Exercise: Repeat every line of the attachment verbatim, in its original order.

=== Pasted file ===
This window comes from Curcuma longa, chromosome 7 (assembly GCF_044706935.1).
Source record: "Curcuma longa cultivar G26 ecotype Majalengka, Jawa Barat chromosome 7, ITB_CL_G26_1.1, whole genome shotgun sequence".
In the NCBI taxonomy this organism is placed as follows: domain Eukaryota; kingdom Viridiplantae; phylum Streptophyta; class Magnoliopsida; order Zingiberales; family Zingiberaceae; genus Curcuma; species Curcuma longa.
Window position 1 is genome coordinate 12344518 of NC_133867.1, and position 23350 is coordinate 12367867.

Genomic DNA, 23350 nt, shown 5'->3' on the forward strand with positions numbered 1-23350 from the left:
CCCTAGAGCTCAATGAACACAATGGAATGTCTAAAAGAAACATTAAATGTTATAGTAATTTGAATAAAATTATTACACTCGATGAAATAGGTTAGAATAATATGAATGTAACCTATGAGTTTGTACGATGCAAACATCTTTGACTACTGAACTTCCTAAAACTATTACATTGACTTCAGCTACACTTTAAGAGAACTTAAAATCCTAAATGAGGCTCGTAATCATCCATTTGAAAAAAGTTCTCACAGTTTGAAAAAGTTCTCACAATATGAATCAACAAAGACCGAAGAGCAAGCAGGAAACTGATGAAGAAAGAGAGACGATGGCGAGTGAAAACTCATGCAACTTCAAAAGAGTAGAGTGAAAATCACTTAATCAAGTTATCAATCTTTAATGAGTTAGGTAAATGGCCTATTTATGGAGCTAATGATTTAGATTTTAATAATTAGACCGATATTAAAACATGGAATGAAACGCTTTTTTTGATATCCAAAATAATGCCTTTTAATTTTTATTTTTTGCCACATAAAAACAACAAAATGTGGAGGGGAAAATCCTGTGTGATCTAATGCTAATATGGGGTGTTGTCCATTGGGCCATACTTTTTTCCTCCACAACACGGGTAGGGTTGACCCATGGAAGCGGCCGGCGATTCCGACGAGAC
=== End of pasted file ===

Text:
This window comes from Curcuma longa, chromosome 7 (assembly GCF_044706935.1).
Source record: "Curcuma longa cultivar G26 ecotype Majalengka, Jawa Barat chromosome 7, ITB_CL_G26_1.1, whole genome shotgun sequence".
In the NCBI taxonomy this organism is placed as follows: domain Eukaryota; kingdom Viridiplantae; phylum Streptophyta; class Magnoliopsida; order Zingiberales; family Zingiberaceae; genus Curcuma; species Curcuma longa.
Window position 1 is genome coordinate 12344518 of NC_133867.1, and position 23350 is coordinate 12367867.

Genomic DNA, 23350 nt, shown 5'->3' on the forward strand with positions numbered 1-23350 from the left:
CCCTAGAGCTCAATGAACACAATGGAATGTCTAAAAGAAACATTAAATGTTATAGTAATTTGAATAAAATTATTACACTCGATGAAATAGGTTAGAATAATATGAATGTAACCTATGAGTTTGTACGATGCAAACATCTTTGACTACTGAACTTCCTAAAACTATTACATTGACTTCAGCTACACTTTAAGAGAACTTAAAATCCTAAATGAGGCTCGTAATCATCCATTTGAAAAAAGTTCTCACAGTTTGAAAAAGTTCTCACAATATGAATCAACAAAGACCGAAGAGCAAGCAGGAAACTGATGAAGAAAGAGAGACGATGGCGAGTGAAAACTCATGCAACTTCAAAAGAGTAGAGTGAAAATCACTTAATCAAGTTATCAATCTTTAATGAGTTAGGTAAATGGCCTATTTATGGAGCTAATGATTTAGATTTTAATAATTAGACCGATATTAAAACATGGAATGAAACGCTTTTTTTGATATCCAAAATAATGCCTTTTAATTTTTATTTTTTGCCACATAAAAACAACAAAATGTGGAGGGGAAAATCCTGTGTGATCTAATGCTAATATGGGGTGTTGTCCATTGGGCCATACTTTTTTCCTCCACAACACGGGTAGGGTTGACCCATGGAAGCGGCCGGCGATTCCGACGAGAC